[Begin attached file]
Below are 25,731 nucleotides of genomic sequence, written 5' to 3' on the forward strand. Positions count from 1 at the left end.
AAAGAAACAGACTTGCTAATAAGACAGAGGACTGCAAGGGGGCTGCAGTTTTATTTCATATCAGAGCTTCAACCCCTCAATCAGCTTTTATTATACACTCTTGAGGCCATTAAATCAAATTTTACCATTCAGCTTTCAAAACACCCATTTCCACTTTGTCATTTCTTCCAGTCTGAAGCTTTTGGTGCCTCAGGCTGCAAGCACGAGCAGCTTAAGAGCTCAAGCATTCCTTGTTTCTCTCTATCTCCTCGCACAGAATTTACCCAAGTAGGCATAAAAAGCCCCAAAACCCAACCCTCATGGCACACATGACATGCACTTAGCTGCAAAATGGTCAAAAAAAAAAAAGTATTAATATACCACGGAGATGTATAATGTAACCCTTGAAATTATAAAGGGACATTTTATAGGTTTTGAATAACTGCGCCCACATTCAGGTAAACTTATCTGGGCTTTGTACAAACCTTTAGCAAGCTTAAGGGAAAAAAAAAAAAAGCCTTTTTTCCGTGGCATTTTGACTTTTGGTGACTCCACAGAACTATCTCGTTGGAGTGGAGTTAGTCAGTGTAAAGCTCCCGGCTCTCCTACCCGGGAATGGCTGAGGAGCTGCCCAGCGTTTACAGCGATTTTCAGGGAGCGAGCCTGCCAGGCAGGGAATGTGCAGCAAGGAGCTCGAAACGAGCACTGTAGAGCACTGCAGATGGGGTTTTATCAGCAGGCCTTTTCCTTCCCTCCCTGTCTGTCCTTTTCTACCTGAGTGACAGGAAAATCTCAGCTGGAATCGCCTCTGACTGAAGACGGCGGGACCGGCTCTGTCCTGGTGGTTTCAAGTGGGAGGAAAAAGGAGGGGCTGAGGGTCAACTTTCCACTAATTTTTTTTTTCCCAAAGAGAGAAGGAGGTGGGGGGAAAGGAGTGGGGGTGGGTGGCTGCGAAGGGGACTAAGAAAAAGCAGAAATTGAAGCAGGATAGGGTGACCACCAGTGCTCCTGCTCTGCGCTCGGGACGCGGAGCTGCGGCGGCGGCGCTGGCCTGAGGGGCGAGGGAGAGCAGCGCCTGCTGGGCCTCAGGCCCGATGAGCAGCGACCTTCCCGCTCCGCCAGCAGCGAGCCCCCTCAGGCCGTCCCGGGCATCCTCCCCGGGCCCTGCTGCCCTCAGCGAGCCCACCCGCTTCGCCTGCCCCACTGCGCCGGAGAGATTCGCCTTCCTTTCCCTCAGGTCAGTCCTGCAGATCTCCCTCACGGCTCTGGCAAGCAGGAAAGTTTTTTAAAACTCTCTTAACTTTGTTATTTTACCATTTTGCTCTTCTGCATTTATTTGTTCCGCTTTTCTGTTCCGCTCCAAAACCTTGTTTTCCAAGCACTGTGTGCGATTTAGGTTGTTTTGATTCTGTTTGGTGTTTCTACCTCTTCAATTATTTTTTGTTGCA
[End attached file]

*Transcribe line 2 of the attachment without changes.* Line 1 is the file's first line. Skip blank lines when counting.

AAAGAAACAGACTTGCTAATAAGACAGAGGACTGCAAGGGGGCTGCAGTTTTATTTCATATCAGAGCTTCAACCCCTCAATCAGCTTTTATTATACACTCTTGAGGCCATTAAATCAAATTTTACCATTCAGCTTTCAAAACACCCATTTCCACTTTGTCATTTCTTCCAGTCTGAAGCTTTTGGTGCCTCAGGCTGCAAGCACGAGCAGCTTAAGAGCTCAAGCATTCCTTGTTTCTCTCTATCTCCTCGCACAGAATTTACCCAAGTAGGCATAAAAAGCCCCAAAACCCAACCCTCATGGCACACATGACATGCACTTAGCTGCAAAATGGTCAAAAAAAAAAAAGTATTAATATACCACGGAGATGTATAATGTAACCCTTGAAATTATAAAGGGACATTTTATAGGTTTTGAATAACTGCGCCCACATTCAGGTAAACTTATCTGGGCTTTGTACAAACCTTTAGCAAGCTTAAGGGAAAAAAAAAAAAAGCCTTTTTTCCGTGGCATTTTGACTTTTGGTGACTCCACAGAACTATCTCGTTGGAGTGGAGTTAGTCAGTGTAAAGCTCCCGGCTCTCCTACCCGGGAATGGCTGAGGAGCTGCCCAGCGTTTACAGCGATTTTCAGGGAGCGAGCCTGCCAGGCAGGGAATGTGCAGCAAGGAGCTCGAAACGAGCACTGTAGAGCACTGCAGATGGGGTTTTATCAGCAGGCCTTTTCCTTCCCTCCCTGTCTGTCCTTTTCTACCTGAGTGACAGGAAAATCTCAGCTGGAATCGCCTCTGACTGAAGACGGCGGGACCGGCTCTGTCCTGGTGGTTTCAAGTGGGAGGAAAAAGGAGGGGCTGAGGGTCAACTTTCCACTAATTTTTTTTTTCCCAAAGAGAGAAGGAGGTGGGGGGAAAGGAGTGGGGGTGGGTGGCTGCGAAGGGGACTAAGAAAAAGCAGAAATTGAAGCAGGATAGGGTGACCACCAGTGCTCCTGCTCTGCGCTCGGGACGCGGAGCTGCGGCGGCGGCGCTGGCCTGAGGGGCGAGGGAGAGCAGCGCCTGCTGGGCCTCAGGCCCGATGAGCAGCGACCTTCCCGCTCCGCCAGCAGCGAGCCCCCTCAGGCCGTCCCGGGCATCCTCCCCGGGCCCTGCTGCCCTCAGCGAGCCCACCCGCTTCGCCTGCCCCACTGCGCCGGAGAGATTCGCCTTCCTTTCCCTCAGGTCAGTCCTGCAGATCTCCCTCACGGCTCTGGCAAGCAGGAAAGTTTTTTAAAACTCTCTTAACTTTGTTATTTTACCATTTTGCTCTTCTGCATTTATTTGTTCCGCTTTTCTGTTCCGCTCCAAAACCTTGTTTTCCAAGCACTGTGTGCGATTTAGGTTGTTTTGATTCTGTTTGGTGTTTCTACCTCTTCAATTATTTTTTGTTGCA